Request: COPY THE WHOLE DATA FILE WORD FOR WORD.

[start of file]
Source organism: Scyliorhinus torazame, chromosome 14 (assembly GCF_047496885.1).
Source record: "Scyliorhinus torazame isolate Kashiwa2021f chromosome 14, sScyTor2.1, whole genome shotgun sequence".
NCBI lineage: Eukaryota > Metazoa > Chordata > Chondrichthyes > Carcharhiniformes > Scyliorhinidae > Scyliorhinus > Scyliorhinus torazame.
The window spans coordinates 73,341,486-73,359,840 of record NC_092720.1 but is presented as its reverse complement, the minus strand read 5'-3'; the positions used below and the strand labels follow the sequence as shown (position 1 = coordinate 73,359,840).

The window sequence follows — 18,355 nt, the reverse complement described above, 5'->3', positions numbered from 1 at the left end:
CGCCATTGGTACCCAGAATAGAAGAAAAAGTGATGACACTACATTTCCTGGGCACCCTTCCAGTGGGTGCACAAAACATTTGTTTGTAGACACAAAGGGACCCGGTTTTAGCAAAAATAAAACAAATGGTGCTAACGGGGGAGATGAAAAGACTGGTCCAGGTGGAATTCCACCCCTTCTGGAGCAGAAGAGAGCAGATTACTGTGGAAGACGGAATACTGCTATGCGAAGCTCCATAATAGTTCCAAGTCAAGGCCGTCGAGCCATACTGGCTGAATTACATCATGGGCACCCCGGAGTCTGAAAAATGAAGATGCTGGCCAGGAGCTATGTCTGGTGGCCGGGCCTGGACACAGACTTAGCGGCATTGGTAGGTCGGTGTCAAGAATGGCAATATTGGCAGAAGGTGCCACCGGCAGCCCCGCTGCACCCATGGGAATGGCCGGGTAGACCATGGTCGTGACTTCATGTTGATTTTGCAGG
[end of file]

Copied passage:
Source organism: Scyliorhinus torazame, chromosome 14 (assembly GCF_047496885.1).
Source record: "Scyliorhinus torazame isolate Kashiwa2021f chromosome 14, sScyTor2.1, whole genome shotgun sequence".
NCBI lineage: Eukaryota > Metazoa > Chordata > Chondrichthyes > Carcharhiniformes > Scyliorhinidae > Scyliorhinus > Scyliorhinus torazame.
The window spans coordinates 73,341,486-73,359,840 of record NC_092720.1 but is presented as its reverse complement, the minus strand read 5'-3'; the positions used below and the strand labels follow the sequence as shown (position 1 = coordinate 73,359,840).

The window sequence follows — 18,355 nt, the reverse complement described above, 5'->3', positions numbered from 1 at the left end:
CGCCATTGGTACCCAGAATAGAAGAAAAAGTGATGACACTACATTTCCTGGGCACCCTTCCAGTGGGTGCACAAAACATTTGTTTGTAGACACAAAGGGACCCGGTTTTAGCAAAAATAAAACAAATGGTGCTAACGGGGGAGATGAAAAGACTGGTCCAGGTGGAATTCCACCCCTTCTGGAGCAGAAGAGAGCAGATTACTGTGGAAGACGGAATACTGCTATGCGAAGCTCCATAATAGTTCCAAGTCAAGGCCGTCGAGCCATACTGGCTGAATTACATCATGGGCACCCCGGAGTCTGAAAAATGAAGATGCTGGCCAGGAGCTATGTCTGGTGGCCGGGCCTGGACACAGACTTAGCGGCATTGGTAGGTCGGTGTCAAGAATGGCAATATTGGCAGAAGGTGCCACCGGCAGCCCCGCTGCACCCATGGGAATGGCCGGGTAGACCATGGTCGTGACTTCATGTTGATTTTGCAGG